The truth about the Huntsman campaign is that it features a candidate in search of a constituency.  Anyone in the Republican Party who is repelled by the Tea Party and trusts Wall Street more than Main Street is already voting for Mitt Romney.  Huntsman is a slightly different version of the same formula.

If history is any guide, the GOP tends to give the presidential nomination to the next guy in line.  In 2008 it was John McCain.  In 2012, it will be Mitt Romney.  Only a big name with big money like Texas Governor Rick Perry or Michelle Bachmann seems poised to spoil the party.  Refusing to campaign to an entire wing of the Republican base by skipping the Iowa caucuses isn’t at bottom a campaign strategy – it’s an acknowledgement that Jon Huntsman is the answer to a presidential question no one is asking.

June 10th, 2011 at 3:47 pm
Media Faults Perry for being Conservative

Well, that didn’t take long.  On the day after Rick Perry for President speculation gained new momentum with two of his longtime political aides bolting Newt Gingrich’s campaign, the liberal media is attacking the Texas Republican governor for coordinating a “day of prayer and fasting” for national healing in Houston on August 6.

Putting aside the arguments for and against Perry’s event, the more the media explains Perry’s commitment to an evangelical Christian worldview, the more social conservative primary voters in Iowa are sure to perk up.  Moreover, Perry is already considered the first-in-the-nation-governor to pick up the Tea Party mantle of limited government, so perhaps those flinty New Englanders in New Hampshire’s first-in-the-nation-primary might take a look at a guy who takes the 10th Amendment seriously.

But what about foreign policy?  Let’s just say that as a former Air Force fighter pilot from Texas, Perry should have no trouble articulating something pleasing to pro-military Republican voters.

As with Sarah Palin, the mainstream media doesn’t seem to realize that highlighting Perry’s conservatism actually makes him more attractive to Republican voters.  So go ahead, journos!  Keep knocking Perry for being a social, fiscal, and national security conservative.  It only helps grow the brand.

May 18th, 2011 at 5:28 pm
Huntsman Still Denying the Obvious

The Jon Huntsman presidential campaign-in-waiting is starting to strain itself into high comedy.  Today, the Orlando Sentinel reports that a spokesman for Huntsman’s political action committee announced both a location and a director to lead Huntsman’s presidential campaign – if the former governor and ambassador decides to run.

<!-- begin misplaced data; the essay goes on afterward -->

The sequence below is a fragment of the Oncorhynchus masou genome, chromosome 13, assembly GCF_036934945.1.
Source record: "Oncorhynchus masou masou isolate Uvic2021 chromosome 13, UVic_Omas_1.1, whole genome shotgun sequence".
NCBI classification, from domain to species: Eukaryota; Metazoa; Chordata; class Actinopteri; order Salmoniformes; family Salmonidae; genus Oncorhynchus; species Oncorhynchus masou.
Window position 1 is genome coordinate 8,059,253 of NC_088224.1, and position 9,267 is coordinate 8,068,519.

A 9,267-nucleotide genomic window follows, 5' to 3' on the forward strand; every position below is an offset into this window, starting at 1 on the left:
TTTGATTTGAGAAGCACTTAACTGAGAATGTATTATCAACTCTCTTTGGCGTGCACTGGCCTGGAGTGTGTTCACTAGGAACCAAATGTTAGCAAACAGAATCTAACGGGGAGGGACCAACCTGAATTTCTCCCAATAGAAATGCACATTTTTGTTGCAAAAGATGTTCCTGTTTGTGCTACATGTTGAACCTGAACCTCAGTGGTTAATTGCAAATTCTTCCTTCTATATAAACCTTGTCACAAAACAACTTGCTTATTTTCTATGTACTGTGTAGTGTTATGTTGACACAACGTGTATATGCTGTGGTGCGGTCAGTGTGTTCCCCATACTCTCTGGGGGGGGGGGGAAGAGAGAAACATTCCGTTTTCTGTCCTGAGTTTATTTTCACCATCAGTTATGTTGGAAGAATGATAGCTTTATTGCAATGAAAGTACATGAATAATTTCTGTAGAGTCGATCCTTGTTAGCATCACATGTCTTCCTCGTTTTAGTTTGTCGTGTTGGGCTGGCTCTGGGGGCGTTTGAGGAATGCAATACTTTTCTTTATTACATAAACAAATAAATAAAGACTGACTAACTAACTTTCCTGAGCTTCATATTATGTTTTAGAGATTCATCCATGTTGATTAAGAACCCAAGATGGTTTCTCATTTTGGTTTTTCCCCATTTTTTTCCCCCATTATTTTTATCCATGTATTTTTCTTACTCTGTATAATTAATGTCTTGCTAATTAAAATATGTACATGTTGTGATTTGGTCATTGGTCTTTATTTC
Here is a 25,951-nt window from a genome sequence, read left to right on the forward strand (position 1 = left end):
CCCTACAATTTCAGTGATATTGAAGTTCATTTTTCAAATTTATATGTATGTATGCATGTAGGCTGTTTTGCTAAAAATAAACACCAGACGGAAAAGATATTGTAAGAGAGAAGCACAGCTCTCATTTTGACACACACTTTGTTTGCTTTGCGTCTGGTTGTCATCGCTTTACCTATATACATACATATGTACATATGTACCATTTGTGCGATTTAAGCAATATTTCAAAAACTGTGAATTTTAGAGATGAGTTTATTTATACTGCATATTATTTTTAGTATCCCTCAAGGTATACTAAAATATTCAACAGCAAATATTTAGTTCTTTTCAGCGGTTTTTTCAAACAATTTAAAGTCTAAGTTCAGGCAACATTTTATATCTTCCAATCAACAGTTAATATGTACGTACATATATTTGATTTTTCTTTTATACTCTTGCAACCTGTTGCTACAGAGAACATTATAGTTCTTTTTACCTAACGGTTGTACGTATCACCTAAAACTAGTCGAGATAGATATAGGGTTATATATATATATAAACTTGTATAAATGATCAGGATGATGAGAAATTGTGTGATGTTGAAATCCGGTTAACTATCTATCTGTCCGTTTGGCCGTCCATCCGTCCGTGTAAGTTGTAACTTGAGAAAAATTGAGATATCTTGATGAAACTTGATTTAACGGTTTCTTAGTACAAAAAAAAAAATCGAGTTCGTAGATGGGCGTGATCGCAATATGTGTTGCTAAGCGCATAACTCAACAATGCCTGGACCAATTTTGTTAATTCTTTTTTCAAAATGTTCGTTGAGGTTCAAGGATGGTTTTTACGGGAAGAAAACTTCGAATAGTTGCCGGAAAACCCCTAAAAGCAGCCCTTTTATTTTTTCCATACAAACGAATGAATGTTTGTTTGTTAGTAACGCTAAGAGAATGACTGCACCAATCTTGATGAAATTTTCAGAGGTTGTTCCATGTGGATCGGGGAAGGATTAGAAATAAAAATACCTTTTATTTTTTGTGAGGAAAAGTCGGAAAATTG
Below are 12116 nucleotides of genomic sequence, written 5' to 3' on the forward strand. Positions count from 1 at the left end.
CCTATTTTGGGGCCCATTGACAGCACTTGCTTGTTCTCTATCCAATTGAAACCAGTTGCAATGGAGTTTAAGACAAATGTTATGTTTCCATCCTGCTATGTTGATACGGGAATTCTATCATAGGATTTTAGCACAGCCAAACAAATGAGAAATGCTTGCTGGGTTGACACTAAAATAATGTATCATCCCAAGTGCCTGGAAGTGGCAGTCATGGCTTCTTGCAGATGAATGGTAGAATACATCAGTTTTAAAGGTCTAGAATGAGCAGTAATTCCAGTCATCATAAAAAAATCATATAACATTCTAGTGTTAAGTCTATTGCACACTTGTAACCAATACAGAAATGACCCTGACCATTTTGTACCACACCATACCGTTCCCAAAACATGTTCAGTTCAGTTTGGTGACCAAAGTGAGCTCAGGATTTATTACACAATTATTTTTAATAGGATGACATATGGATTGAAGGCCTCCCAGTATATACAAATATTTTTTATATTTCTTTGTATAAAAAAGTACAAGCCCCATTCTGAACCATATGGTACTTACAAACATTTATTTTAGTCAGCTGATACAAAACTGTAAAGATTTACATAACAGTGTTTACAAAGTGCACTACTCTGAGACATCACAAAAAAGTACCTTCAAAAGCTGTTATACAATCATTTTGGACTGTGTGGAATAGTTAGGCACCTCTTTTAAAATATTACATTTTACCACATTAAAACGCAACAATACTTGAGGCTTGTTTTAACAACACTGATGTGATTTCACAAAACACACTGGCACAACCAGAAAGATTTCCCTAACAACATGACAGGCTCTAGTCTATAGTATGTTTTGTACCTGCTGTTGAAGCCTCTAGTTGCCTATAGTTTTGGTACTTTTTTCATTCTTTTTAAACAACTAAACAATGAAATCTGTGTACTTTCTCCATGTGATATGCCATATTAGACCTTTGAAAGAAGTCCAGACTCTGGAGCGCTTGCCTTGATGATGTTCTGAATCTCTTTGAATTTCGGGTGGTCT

Former Jeb Bush aide Nikki Lowery – and potential Orlando, Florida director – said, “I will be honored to be a part of [Huntsman’s] team if he decides to run.”  Supposedly, the same holds true for Lowery’s last potential presidential campaign employer: Mississippi Governor Haley Barbour.

The most laughable quote from the Sentinel’s update comes from Huntsman’s wife Mary Kaye who promises:

“Should my husband decide to run I’m so happy that we’ll get to spend time where I have deep roots,” her statement said. “Orlando has always had a special place in my heart and I’m very excited about the prospect of our campaign headquarters being located there.”

Ever since Huntsman’s name appeared in a Newsweek profile revealing speculation about a presidential run, Huntsman and his associates have tried valiantly to spread the tale that a team of campaign veterans just so happened to spontaneously assemble at the exact time Huntsman announced his surprise resignation as President Barack Obama’s ambassador to China.  Hardly.

I understand that campaign finance laws and the meager benefits of formally announcing a presidential bid auger against stepping out of the charade and onto the campaign trail, but Huntsman is already making swings through early primary states New Hampshire and South Carolina.

The man is running for president.  It’s time he admits it.